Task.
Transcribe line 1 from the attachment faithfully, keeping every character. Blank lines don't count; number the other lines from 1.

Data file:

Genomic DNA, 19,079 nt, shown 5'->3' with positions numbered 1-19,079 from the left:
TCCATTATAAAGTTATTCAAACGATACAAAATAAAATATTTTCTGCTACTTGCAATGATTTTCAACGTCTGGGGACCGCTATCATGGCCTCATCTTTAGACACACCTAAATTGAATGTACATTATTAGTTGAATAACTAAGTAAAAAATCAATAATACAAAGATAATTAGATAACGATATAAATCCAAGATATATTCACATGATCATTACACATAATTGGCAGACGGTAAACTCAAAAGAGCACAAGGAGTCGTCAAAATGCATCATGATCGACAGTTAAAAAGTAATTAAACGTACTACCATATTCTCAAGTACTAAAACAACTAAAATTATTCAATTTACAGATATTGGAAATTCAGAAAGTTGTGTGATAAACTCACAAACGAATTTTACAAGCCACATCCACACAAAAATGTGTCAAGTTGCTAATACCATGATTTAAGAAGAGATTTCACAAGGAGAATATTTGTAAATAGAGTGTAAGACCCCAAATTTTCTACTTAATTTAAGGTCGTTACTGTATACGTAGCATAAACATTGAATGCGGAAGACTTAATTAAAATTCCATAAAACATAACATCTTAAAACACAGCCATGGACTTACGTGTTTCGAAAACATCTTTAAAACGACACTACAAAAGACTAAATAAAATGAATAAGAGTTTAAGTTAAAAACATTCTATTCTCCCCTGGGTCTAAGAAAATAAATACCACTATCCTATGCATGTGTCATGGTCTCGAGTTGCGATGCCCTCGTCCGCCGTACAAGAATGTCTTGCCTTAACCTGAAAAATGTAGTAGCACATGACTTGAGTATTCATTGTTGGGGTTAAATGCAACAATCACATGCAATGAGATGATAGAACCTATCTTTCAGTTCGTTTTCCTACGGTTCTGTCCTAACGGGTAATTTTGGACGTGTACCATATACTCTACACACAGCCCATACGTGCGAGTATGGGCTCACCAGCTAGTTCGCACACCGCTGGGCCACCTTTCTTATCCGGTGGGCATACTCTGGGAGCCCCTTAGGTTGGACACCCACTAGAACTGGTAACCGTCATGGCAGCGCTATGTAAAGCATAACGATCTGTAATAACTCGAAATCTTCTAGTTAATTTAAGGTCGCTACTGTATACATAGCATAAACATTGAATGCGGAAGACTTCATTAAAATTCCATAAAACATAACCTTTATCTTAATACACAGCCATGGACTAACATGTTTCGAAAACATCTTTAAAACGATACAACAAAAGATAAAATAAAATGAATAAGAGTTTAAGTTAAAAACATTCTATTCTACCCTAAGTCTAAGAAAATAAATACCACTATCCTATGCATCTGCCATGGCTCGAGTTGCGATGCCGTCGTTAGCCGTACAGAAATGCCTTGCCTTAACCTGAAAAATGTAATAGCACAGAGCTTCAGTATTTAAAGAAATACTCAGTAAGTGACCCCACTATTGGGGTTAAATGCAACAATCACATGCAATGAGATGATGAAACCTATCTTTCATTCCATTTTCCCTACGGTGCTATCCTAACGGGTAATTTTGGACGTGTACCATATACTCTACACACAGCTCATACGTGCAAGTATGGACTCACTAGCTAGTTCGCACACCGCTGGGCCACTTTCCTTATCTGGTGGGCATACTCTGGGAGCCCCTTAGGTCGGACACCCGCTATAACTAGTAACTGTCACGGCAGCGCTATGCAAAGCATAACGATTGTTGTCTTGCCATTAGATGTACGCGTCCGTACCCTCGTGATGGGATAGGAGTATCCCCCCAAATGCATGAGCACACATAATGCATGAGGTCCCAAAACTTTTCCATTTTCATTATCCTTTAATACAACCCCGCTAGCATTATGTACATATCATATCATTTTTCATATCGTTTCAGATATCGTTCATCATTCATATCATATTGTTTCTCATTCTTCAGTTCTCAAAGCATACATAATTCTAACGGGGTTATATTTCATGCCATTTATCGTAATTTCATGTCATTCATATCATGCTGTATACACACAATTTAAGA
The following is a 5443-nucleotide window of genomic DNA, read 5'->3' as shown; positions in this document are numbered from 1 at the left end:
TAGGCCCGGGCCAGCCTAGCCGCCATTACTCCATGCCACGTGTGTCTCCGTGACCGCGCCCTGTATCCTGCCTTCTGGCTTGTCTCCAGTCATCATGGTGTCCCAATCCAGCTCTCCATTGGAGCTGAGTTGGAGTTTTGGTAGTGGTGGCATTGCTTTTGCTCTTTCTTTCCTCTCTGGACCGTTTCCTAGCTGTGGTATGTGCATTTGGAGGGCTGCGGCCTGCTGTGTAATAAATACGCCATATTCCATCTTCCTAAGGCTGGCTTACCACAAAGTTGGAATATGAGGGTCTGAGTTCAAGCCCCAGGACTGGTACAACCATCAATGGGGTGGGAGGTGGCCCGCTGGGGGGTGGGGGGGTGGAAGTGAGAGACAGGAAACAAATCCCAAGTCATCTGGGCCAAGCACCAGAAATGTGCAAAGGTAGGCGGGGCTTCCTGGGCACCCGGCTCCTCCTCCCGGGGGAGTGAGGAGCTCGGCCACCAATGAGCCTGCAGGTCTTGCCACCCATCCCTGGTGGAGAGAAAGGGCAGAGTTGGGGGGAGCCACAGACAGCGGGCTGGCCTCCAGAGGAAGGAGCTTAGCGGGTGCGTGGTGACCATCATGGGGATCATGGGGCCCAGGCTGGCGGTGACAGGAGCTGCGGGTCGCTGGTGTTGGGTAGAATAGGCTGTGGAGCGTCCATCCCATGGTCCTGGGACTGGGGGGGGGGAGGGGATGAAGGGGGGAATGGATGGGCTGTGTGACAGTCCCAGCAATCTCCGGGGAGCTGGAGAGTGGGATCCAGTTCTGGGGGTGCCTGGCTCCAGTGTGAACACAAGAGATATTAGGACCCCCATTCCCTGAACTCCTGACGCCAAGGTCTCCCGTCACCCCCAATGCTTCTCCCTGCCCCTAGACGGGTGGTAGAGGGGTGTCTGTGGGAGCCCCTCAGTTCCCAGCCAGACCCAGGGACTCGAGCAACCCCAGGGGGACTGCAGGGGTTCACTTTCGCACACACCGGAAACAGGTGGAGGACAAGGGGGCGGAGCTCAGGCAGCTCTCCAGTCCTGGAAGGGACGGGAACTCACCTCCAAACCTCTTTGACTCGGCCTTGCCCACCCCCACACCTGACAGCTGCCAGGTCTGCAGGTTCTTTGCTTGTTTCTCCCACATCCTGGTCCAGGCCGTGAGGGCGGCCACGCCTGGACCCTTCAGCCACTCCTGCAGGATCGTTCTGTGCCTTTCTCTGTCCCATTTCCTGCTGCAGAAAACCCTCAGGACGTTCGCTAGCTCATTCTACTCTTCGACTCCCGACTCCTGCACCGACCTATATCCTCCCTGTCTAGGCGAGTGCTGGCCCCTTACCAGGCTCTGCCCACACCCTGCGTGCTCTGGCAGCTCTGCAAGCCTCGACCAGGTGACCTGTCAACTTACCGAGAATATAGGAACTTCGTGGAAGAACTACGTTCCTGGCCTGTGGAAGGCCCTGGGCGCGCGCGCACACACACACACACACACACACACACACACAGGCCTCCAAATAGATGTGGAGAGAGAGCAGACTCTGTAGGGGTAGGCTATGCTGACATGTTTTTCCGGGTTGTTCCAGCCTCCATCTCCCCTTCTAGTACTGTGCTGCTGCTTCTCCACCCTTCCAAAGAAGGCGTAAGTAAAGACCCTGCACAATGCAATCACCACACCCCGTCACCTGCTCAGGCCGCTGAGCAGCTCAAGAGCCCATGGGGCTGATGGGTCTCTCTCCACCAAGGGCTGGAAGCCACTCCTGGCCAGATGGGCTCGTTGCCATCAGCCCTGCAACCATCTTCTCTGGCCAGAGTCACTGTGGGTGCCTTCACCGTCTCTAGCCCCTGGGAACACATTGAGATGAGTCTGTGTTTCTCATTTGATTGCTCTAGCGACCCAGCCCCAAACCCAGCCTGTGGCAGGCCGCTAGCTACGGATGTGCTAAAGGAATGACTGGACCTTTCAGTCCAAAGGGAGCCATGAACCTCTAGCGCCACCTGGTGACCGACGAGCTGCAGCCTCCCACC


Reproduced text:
Genomic DNA, 19,079 nt, shown 5'->3' with positions numbered 1-19,079 from the left: